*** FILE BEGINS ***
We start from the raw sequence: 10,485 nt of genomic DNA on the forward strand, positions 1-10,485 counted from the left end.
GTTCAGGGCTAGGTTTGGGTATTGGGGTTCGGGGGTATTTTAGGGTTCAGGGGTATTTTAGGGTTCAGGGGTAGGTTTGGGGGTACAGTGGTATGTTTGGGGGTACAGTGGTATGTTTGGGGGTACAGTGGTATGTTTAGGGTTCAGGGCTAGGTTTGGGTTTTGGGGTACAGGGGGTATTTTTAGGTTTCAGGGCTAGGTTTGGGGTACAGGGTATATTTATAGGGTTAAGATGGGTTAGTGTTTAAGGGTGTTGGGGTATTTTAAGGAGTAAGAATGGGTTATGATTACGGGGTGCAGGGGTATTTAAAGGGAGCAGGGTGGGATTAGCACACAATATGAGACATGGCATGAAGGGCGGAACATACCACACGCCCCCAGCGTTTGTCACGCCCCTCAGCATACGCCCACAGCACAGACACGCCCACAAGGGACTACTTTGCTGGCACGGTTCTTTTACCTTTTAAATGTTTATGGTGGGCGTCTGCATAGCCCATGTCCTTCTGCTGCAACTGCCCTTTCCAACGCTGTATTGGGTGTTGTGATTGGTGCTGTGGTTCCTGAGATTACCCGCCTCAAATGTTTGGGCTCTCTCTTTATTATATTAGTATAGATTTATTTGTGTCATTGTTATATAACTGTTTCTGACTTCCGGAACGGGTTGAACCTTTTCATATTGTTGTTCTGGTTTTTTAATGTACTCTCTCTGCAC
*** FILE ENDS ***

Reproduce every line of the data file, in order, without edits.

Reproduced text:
We start from the raw sequence: 10,485 nt of genomic DNA on the forward strand, positions 1-10,485 counted from the left end.
GTTCAGGGCTAGGTTTGGGTATTGGGGTTCGGGGGTATTTTAGGGTTCAGGGGTATTTTAGGGTTCAGGGGTAGGTTTGGGGGTACAGTGGTATGTTTGGGGGTACAGTGGTATGTTTGGGGGTACAGTGGTATGTTTAGGGTTCAGGGCTAGGTTTGGGTTTTGGGGTACAGGGGGTATTTTTAGGTTTCAGGGCTAGGTTTGGGGTACAGGGTATATTTATAGGGTTAAGATGGGTTAGTGTTTAAGGGTGTTGGGGTATTTTAAGGAGTAAGAATGGGTTATGATTACGGGGTGCAGGGGTATTTAAAGGGAGCAGGGTGGGATTAGCACACAATATGAGACATGGCATGAAGGGCGGAACATACCACACGCCCCCAGCGTTTGTCACGCCCCTCAGCATACGCCCACAGCACAGACACGCCCACAAGGGACTACTTTGCTGGCACGGTTCTTTTACCTTTTAAATGTTTATGGTGGGCGTCTGCATAGCCCATGTCCTTCTGCTGCAACTGCCCTTTCCAACGCTGTATTGGGTGTTGTGATTGGTGCTGTGGTTCCTGAGATTACCCGCCTCAAATGTTTGGGCTCTCTCTTTATTATATTAGTATAGATTTATTTGTGTCATTGTTATATAACTGTTTCTGACTTCCGGAACGGGTTGAACCTTTTCATATTGTTGTTCTGGTTTTTTAATGTACTCTCTCTGCAC